This drawing shows an execution before the debtor’s door at the prison.
Newgate Prison

8 – The Elms Smithfield
Smithfield was a popular entertainment area during medieval times, hosting jousting, summer fairs and sometimes the occasional execution. This engraving shows the martyrdom of Thomas Loseby, Henry Ramsey, Thomas Thirtell, Margaret Hide and Agnes Stanley there in 1557
A few small flowers and a Scottish flag serve as a clue as to the identity of the person who was executed at The Elms – William Wallace, also known as Braveheart.
He was put to death in 1305.
Later, between 1555 and 1558, over 50 protestants were burned at the stake here, during the reign of Queen Mary 1 (Bloody Mary).

The Elms Smithfield

9 – St Paul’s Cathedral Churchyard
You may not associate St Paul’s Cathedral with capital punishment, but its churchyard was an execution site reserved for extreme criminals.
It may be a sanctuary of peace these days, but in the past, extreme criminals were put to death there, sometimes in a most gruesome fashion.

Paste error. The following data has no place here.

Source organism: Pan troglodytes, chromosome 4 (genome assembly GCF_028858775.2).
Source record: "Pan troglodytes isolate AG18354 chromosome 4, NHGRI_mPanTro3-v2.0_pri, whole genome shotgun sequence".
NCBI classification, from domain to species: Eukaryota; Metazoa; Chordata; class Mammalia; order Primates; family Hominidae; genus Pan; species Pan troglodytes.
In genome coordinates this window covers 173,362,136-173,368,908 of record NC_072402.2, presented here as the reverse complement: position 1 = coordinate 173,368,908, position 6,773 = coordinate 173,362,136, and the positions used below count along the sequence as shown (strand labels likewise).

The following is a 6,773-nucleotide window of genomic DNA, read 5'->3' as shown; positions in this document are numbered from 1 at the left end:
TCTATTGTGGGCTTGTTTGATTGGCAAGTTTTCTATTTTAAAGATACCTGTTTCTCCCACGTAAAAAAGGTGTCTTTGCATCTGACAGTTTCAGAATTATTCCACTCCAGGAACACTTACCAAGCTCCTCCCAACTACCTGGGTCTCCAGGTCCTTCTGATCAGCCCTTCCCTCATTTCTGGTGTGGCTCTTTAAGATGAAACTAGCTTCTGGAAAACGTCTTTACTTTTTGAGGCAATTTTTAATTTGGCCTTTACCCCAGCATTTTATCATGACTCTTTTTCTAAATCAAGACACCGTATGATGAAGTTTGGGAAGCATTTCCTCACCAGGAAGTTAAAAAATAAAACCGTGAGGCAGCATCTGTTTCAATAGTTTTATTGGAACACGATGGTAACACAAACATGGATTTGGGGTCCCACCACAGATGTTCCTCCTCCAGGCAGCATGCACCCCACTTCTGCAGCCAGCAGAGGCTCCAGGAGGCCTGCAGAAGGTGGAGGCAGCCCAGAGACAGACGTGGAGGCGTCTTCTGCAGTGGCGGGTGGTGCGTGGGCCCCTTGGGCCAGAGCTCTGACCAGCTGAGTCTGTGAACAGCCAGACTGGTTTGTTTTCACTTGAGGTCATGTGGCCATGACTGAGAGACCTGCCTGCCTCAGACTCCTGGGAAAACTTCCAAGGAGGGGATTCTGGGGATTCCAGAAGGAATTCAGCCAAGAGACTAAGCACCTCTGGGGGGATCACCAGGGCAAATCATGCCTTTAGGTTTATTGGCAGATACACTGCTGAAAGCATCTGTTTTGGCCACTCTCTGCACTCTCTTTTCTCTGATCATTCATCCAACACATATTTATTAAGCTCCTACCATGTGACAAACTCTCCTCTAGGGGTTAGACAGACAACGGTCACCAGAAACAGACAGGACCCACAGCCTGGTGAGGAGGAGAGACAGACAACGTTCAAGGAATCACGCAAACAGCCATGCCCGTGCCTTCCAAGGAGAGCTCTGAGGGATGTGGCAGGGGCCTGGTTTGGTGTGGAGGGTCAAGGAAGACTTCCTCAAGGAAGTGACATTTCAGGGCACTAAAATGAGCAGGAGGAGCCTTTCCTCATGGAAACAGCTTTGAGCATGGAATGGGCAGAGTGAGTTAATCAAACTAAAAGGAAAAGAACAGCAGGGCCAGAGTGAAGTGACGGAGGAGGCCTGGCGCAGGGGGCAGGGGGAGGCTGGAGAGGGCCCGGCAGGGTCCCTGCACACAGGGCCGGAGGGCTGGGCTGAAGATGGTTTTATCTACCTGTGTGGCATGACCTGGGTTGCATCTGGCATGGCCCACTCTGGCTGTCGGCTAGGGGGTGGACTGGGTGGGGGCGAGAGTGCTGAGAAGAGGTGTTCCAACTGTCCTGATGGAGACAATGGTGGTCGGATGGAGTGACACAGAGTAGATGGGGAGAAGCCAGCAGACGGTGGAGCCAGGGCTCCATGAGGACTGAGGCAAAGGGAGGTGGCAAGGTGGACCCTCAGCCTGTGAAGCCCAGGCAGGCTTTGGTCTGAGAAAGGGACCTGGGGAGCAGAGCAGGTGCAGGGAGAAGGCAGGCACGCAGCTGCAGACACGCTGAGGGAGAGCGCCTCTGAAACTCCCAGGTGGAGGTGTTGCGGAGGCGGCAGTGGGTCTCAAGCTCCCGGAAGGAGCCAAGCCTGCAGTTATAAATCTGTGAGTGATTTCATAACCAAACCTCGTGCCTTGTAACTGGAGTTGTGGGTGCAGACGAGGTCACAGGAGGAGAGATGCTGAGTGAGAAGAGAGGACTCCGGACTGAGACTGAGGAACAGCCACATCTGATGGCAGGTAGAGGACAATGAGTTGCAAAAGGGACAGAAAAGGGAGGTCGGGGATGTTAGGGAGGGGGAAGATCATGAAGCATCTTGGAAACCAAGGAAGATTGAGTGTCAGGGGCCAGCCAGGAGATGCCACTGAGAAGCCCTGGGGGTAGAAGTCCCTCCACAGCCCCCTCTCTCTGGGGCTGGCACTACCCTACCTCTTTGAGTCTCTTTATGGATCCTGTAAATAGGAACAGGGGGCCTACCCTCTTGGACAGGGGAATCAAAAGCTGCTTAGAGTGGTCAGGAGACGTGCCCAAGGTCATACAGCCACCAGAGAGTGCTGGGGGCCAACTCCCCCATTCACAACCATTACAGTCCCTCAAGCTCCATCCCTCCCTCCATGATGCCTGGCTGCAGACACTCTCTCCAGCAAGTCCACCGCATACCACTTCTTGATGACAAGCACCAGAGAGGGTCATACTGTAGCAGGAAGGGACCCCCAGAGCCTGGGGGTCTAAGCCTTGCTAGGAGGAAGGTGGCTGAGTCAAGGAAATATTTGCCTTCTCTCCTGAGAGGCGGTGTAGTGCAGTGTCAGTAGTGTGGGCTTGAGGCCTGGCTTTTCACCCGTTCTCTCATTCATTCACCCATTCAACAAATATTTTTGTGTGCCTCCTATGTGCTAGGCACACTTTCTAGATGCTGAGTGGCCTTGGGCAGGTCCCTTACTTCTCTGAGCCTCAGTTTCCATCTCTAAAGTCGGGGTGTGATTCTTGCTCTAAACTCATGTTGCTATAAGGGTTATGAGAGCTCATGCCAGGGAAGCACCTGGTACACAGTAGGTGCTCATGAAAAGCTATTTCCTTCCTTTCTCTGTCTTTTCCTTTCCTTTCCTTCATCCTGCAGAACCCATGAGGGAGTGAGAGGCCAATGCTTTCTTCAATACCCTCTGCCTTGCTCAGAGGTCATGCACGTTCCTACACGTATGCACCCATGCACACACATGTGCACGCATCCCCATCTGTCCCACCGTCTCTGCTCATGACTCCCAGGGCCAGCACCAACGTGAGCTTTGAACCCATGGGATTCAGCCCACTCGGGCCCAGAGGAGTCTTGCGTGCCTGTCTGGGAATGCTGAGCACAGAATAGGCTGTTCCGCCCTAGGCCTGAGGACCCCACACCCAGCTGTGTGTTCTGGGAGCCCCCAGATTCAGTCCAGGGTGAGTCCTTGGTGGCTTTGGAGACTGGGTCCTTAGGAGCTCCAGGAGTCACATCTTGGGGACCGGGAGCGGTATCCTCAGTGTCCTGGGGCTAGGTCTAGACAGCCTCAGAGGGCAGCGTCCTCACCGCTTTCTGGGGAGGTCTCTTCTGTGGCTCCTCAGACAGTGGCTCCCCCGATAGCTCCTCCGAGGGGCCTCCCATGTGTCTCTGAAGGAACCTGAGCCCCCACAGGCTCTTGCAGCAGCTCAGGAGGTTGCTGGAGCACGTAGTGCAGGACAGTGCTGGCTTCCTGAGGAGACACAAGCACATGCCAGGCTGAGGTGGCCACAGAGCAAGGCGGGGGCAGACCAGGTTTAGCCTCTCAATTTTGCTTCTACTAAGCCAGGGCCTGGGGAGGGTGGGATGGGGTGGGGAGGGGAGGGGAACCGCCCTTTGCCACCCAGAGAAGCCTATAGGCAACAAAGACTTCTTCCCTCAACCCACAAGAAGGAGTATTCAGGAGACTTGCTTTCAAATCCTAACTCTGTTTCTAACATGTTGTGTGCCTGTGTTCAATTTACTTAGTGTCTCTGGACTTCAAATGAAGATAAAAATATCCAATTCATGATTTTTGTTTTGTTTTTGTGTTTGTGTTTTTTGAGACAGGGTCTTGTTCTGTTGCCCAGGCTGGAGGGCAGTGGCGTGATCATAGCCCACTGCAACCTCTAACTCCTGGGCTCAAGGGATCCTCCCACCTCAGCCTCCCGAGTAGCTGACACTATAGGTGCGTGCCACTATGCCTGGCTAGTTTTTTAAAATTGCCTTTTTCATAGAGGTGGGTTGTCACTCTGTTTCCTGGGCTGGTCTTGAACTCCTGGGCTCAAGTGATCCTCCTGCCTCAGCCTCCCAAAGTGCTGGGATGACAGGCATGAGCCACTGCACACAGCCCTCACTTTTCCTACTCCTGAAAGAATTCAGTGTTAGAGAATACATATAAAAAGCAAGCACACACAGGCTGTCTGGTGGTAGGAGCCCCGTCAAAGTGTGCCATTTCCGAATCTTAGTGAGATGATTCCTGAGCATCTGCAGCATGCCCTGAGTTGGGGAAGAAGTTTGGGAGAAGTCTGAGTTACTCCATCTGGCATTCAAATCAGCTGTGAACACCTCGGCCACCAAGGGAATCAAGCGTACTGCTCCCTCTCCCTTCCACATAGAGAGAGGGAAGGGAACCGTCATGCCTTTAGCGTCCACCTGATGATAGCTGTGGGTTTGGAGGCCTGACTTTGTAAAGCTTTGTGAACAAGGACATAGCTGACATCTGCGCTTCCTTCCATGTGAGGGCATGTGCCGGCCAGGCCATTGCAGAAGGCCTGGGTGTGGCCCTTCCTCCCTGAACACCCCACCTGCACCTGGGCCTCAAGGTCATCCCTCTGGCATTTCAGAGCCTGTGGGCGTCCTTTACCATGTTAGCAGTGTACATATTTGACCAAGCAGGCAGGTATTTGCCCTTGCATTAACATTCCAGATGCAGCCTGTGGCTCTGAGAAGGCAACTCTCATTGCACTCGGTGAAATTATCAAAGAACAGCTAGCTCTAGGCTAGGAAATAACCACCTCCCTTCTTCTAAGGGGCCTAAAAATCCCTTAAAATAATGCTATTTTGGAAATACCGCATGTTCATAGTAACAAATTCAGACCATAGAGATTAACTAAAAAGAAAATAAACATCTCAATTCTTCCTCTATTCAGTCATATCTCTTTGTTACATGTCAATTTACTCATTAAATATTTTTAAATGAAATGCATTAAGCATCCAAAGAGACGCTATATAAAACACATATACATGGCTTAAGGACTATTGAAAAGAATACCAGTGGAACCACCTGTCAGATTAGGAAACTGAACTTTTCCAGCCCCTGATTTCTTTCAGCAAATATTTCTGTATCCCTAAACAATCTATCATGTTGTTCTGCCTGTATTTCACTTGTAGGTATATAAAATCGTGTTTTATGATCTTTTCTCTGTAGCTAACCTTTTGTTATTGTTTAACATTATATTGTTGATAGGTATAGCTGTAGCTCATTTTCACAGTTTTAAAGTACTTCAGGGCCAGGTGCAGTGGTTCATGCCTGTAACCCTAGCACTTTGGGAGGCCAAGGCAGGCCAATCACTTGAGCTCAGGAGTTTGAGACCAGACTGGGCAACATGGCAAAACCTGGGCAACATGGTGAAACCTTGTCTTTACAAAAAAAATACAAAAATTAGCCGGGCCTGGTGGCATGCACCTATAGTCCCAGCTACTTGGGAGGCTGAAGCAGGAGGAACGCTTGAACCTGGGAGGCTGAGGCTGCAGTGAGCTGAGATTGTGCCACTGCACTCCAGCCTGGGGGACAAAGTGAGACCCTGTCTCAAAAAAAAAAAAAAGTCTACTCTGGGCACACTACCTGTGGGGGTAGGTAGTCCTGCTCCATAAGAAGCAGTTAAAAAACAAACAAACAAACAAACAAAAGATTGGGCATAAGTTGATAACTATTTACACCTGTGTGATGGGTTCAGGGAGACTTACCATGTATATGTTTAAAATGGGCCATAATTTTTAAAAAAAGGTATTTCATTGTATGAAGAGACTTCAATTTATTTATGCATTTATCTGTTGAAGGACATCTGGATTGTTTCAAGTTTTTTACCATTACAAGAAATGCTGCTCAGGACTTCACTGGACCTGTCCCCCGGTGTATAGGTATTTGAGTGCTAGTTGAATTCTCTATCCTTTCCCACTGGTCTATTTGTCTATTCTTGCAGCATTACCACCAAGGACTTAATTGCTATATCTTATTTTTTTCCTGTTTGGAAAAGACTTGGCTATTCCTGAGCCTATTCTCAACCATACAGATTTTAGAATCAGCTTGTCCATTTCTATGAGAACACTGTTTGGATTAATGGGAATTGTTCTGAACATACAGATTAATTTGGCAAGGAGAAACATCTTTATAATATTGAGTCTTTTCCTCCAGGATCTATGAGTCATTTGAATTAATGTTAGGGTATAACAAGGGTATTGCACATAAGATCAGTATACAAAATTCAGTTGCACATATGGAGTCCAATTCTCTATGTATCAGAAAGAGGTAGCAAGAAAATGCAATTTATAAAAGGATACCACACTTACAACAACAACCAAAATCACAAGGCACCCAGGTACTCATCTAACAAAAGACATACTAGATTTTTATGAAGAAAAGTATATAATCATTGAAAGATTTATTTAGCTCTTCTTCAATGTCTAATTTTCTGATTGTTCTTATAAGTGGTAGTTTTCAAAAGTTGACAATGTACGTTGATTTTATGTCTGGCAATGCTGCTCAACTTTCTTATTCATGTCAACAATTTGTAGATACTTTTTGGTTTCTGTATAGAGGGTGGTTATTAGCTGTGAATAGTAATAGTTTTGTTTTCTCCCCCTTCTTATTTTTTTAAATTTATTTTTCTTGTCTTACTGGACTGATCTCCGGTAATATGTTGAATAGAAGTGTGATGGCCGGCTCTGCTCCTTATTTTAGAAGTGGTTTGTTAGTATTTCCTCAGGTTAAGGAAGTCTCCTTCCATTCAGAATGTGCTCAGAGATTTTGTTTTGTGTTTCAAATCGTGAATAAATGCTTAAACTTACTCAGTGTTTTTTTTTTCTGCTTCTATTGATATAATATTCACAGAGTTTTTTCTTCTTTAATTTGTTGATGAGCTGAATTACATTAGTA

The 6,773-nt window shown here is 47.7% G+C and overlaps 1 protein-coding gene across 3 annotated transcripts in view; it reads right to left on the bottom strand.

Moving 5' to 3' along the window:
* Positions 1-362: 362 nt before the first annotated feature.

Four of the infamous Gunpowder Plotters – Sir Everard Digby, Robert Winter, John Grant and Thomas Bates, were hanged and disemboweled here on January 30, 1606.
This drawing depicts the hanging of Richard Hunne in 1514.

St. Pauls

10 – Execution Dock
Execution Dock was where The Admiralty hanged pirates in front of huge crowds, their plight worsened by the use of shortened rope, which meant they died from suffocation instead of a broken neck, according to Historic UK. The organisation said that the bodies remained suspended until three tides had washed over them.
One of the most famous pirates to be put to death here was the inspiration for Treasure Island – Captain Kidd. He was hanged in 1701.
Execution Dock

11 – The Tower of London and Tower Hill
The Tower was where Anne Boleyn (1536), Catherine Howard (1542) and Lady Jane Grey (1554) were put to death.
An expert swordsman was brought over from France to make Boleyn’s death a quick one.
The Countess of Salisbury, on the other hand, was struck 11 times before she died.
Tower Hill, meanwhile, was the site of countless public executions, according to Historic UK, including George Boleyn, the brother of Anne, and Thomas Cromwell.

The Tower